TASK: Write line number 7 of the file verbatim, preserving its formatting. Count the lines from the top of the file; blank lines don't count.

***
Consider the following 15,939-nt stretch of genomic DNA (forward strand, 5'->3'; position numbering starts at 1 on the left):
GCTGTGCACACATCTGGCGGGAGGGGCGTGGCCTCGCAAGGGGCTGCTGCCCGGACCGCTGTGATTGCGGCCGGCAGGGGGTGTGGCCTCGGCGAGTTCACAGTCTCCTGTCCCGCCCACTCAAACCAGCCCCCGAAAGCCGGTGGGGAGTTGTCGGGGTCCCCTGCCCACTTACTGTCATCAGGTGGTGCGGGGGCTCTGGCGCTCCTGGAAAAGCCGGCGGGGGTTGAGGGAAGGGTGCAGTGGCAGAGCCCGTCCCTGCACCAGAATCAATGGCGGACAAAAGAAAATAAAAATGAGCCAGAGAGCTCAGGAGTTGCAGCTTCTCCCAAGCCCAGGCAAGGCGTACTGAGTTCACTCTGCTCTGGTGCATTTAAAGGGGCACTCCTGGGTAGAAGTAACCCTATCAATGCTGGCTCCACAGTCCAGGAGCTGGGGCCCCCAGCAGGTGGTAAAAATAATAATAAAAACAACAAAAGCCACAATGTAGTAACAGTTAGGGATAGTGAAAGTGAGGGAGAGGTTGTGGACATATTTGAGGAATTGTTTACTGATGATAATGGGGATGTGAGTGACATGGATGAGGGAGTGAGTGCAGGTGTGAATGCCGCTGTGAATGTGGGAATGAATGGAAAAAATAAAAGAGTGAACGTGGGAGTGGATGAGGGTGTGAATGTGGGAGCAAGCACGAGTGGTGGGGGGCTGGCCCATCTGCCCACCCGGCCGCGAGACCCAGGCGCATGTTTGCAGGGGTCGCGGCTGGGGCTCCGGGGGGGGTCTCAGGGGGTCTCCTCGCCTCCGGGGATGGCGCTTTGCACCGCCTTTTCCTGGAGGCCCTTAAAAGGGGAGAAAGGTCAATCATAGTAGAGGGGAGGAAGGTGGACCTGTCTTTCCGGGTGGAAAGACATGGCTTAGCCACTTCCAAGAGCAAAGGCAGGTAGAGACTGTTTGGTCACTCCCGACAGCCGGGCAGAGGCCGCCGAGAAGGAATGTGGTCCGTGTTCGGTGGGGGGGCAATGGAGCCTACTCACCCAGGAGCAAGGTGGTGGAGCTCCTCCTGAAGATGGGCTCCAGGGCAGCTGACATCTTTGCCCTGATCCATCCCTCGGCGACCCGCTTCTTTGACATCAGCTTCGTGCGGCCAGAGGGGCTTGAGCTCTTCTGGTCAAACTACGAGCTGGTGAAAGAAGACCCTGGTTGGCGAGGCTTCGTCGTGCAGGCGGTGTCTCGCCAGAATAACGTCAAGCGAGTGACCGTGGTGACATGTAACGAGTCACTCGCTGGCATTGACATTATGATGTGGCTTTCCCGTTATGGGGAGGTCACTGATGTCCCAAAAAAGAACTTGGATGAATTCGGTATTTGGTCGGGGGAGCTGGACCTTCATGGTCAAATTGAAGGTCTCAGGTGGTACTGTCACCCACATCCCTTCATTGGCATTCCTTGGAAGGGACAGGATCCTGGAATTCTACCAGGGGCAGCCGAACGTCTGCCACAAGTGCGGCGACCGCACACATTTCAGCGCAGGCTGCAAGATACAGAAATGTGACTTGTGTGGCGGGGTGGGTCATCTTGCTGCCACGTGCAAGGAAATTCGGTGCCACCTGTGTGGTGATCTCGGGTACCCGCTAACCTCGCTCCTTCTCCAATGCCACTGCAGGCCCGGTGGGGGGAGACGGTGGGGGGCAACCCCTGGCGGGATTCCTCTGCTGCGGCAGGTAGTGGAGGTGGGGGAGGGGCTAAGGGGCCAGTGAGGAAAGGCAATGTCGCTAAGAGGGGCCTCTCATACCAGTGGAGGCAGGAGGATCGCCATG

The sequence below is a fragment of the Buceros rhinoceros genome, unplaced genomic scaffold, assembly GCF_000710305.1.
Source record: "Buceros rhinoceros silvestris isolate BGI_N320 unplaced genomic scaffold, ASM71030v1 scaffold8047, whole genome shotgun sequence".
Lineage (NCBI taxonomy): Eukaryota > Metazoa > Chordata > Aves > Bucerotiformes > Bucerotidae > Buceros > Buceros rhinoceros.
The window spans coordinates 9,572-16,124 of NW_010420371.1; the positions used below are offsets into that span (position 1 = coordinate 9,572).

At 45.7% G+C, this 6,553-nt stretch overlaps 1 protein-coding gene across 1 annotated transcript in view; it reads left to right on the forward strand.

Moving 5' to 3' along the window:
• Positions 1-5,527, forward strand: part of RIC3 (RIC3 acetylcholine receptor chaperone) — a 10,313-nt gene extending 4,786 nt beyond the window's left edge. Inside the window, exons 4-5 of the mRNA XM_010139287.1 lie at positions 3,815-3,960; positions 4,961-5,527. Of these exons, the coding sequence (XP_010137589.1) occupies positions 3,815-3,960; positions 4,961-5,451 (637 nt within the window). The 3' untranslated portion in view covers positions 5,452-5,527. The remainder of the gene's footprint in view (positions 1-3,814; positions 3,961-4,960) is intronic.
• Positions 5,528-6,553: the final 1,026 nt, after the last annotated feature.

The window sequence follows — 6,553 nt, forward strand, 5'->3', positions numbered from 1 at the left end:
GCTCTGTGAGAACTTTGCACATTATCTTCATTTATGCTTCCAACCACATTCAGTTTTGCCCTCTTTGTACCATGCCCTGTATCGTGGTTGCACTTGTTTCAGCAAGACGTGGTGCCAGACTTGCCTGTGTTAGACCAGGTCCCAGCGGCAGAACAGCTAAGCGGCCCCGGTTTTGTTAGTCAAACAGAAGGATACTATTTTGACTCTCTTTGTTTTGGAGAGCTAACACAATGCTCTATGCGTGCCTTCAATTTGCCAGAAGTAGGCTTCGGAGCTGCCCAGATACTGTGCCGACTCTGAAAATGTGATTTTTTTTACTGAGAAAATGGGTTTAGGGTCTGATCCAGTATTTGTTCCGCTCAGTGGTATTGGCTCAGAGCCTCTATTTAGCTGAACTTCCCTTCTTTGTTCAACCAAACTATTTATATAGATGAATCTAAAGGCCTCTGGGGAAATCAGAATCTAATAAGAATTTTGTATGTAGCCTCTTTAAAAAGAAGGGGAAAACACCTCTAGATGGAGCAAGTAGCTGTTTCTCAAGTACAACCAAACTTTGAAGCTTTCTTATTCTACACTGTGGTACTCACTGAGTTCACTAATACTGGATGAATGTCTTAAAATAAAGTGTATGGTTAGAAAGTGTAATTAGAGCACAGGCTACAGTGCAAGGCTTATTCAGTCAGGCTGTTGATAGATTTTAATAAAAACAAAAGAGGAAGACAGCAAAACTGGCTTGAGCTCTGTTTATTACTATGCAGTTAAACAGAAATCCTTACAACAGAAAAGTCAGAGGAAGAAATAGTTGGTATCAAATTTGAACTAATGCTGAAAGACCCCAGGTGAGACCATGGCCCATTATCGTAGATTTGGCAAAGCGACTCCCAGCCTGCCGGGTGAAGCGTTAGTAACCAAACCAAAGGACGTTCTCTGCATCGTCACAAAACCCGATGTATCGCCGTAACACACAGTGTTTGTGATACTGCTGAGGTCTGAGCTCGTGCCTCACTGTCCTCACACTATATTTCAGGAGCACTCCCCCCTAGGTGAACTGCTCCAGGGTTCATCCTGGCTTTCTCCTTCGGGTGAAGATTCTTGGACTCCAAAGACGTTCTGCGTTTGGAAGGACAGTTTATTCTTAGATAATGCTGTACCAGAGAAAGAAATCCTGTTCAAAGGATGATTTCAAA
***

At 45.7% G+C, this 6,553-nt stretch overlaps 1 protein-coding gene across 1 annotated transcript in view; it reads left to right on the forward strand.